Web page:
Ontario Sacrificing Nurses' Health in Quest for Balanced Budgets: Research shows understaffing is causing more work-related injuries, illness

TORONTO, May 10, 2013 /CNW/ - In the quest to cut costs and balance hospital budgets, Ontario hospitals are sacrificing the health of registered nurses, according to new research.

Registered nurses (RNs) are the most injured workers in Ontario, facing more dangerous workplace conditions than even construction or manufacturing workers. RNs filed more Workplace Safety and Insurance Board claims in 2012 than all other hospital occupations, three times more claims than made by construction trades workers and 12 times more than all chemistry industry occupations.

"These statistics show exactly the effects of understaffing and workloads that are far too heavy to be safe for nurses or consistent with the provision of the quality patient care Ontarians need and deserve," says Ontario Nurses' Association (ONA) President Linda Haslam-Stroud, RN. "As much as we love our profession, we sacrifice our health each and every day."

Ontario has the second-worst RN to population ratio in the country and this leaves nurses - who perform a role that is both mentally and physically demanding - even more at risk in this province.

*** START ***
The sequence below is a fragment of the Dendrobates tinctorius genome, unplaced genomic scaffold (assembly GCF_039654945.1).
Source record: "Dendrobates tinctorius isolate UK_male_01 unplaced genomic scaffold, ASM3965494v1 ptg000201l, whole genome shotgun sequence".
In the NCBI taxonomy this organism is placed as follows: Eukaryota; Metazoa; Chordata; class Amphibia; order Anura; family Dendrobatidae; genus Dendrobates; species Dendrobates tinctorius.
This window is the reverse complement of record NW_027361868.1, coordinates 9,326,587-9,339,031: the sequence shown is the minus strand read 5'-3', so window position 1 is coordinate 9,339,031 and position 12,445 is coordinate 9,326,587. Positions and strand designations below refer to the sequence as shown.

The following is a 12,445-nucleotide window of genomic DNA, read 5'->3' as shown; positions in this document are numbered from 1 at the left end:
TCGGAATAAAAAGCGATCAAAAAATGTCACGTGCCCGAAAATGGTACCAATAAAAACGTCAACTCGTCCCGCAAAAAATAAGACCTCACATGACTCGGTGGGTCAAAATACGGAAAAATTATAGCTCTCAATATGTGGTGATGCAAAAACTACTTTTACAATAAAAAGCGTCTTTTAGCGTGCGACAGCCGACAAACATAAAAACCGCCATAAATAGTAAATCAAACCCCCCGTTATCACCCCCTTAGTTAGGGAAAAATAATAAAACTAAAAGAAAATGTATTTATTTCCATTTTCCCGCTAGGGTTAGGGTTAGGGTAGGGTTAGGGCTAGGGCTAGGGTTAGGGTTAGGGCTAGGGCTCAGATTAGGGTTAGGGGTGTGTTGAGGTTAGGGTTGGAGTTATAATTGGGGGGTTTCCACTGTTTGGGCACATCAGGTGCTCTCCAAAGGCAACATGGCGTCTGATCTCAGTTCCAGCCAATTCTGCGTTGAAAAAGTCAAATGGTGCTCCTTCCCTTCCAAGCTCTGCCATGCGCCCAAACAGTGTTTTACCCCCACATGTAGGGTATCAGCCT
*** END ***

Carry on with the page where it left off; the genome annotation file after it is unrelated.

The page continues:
The latest statistics show that the total number of WSIB claims filed by hospital RNs in 2012 is more than the total number filed in 2012 by form work and demolition workers, roofing workers, and meat, fish and chemical manufacturing workers combined. 

Haslam-Stroud says that RNs are working short-staffed regularly in Ontario's health care system, including in hospitals, community care, public health and long-term care.

"A decade ago, the SARS Commission pointed out that that there is a profound lack of awareness in the health system of worker safety, best practices and principles," she says. "This research shows that the health of front-line nurses is being sacrificed on a systematic basis because of overwork and understaffing."

Further, "this is Nursing Week 2013, and RNs are now facing more position cuts because hospital budgets have been flatlined again," says Haslam-Stroud.

"Enough is enough. ONA calls on the government to commit to a plan to create and fill 15,500 RN positions across the health care sector and bring RN levels up to the Canadian average, and demonstrate its commitment to quality care and nurses' health and safety."

The full research paper can be found on ONA's website (www.ona.org).

ONA is the union representing 60,000 front-line registered nurses, nurse practitioners, registered practical nurses and allied health professionals as well as more than 14,000 nursing student affiliates providing care in Ontario hospitals, long-term care facilities, public health, the community, industry and clinics.

SOURCE: Ontario Nurses' Association

For further information:

Ontario Nurses' Association

Melanie Levenson
(416) 964-8833, ext. 2369; melaniel@ona.org

Ruth Featherstone
(416) 964-8833, ext. 2267; ruthf@ona.org 

Visit us at: www.ona.orgwww.Facebook.com/OntarioNurseswww.Twitter.com/OntarioNurses

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